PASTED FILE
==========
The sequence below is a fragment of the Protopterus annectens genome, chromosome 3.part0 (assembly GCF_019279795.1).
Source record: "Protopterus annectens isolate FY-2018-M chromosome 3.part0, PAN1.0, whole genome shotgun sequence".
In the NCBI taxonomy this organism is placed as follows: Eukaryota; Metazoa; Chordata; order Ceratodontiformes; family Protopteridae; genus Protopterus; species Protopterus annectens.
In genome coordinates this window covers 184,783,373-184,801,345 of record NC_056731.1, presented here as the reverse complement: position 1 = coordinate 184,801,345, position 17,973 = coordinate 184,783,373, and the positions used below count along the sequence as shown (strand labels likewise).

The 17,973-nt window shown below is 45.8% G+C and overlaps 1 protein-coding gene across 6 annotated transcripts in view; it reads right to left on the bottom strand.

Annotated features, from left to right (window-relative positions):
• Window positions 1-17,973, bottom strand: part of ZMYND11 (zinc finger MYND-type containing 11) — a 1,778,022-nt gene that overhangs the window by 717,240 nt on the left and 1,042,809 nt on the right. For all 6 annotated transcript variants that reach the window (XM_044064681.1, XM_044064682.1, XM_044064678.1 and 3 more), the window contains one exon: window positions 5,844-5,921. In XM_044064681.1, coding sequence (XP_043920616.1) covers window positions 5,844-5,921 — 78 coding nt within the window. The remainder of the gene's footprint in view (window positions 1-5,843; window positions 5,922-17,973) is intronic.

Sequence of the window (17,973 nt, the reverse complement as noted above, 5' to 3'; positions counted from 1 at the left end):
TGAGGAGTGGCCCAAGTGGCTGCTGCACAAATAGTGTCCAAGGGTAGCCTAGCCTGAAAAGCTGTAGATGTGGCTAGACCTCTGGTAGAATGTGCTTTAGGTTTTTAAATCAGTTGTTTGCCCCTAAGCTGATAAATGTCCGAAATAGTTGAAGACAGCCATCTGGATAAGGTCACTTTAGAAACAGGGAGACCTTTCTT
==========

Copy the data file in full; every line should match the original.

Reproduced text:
The sequence below is a fragment of the Protopterus annectens genome, chromosome 3.part0 (assembly GCF_019279795.1).
Source record: "Protopterus annectens isolate FY-2018-M chromosome 3.part0, PAN1.0, whole genome shotgun sequence".
In the NCBI taxonomy this organism is placed as follows: Eukaryota; Metazoa; Chordata; order Ceratodontiformes; family Protopteridae; genus Protopterus; species Protopterus annectens.
In genome coordinates this window covers 184,783,373-184,801,345 of record NC_056731.1, presented here as the reverse complement: position 1 = coordinate 184,801,345, position 17,973 = coordinate 184,783,373, and the positions used below count along the sequence as shown (strand labels likewise).

The 17,973-nt window shown below is 45.8% G+C and overlaps 1 protein-coding gene across 6 annotated transcripts in view; it reads right to left on the bottom strand.

Annotated features, from left to right (window-relative positions):
• Window positions 1-17,973, bottom strand: part of ZMYND11 (zinc finger MYND-type containing 11) — a 1,778,022-nt gene that overhangs the window by 717,240 nt on the left and 1,042,809 nt on the right. For all 6 annotated transcript variants that reach the window (XM_044064681.1, XM_044064682.1, XM_044064678.1 and 3 more), the window contains one exon: window positions 5,844-5,921. In XM_044064681.1, coding sequence (XP_043920616.1) covers window positions 5,844-5,921 — 78 coding nt within the window. The remainder of the gene's footprint in view (window positions 1-5,843; window positions 5,922-17,973) is intronic.

Sequence of the window (17,973 nt, the reverse complement as noted above, 5' to 3'; positions counted from 1 at the left end):
TGAGGAGTGGCCCAAGTGGCTGCTGCACAAATAGTGTCCAAGGGTAGCCTAGCCTGAAAAGCTGTAGATGTGGCTAGACCTCTGGTAGAATGTGCTTTAGGTTTTTAAATCAGTTGTTTGCCCCTAAGCTGATAAATGTCCGAAATAGTTGAAGACAGCCATCTGGATAAGGTCACTTTAGAAACAGGGAGACCTTTCTT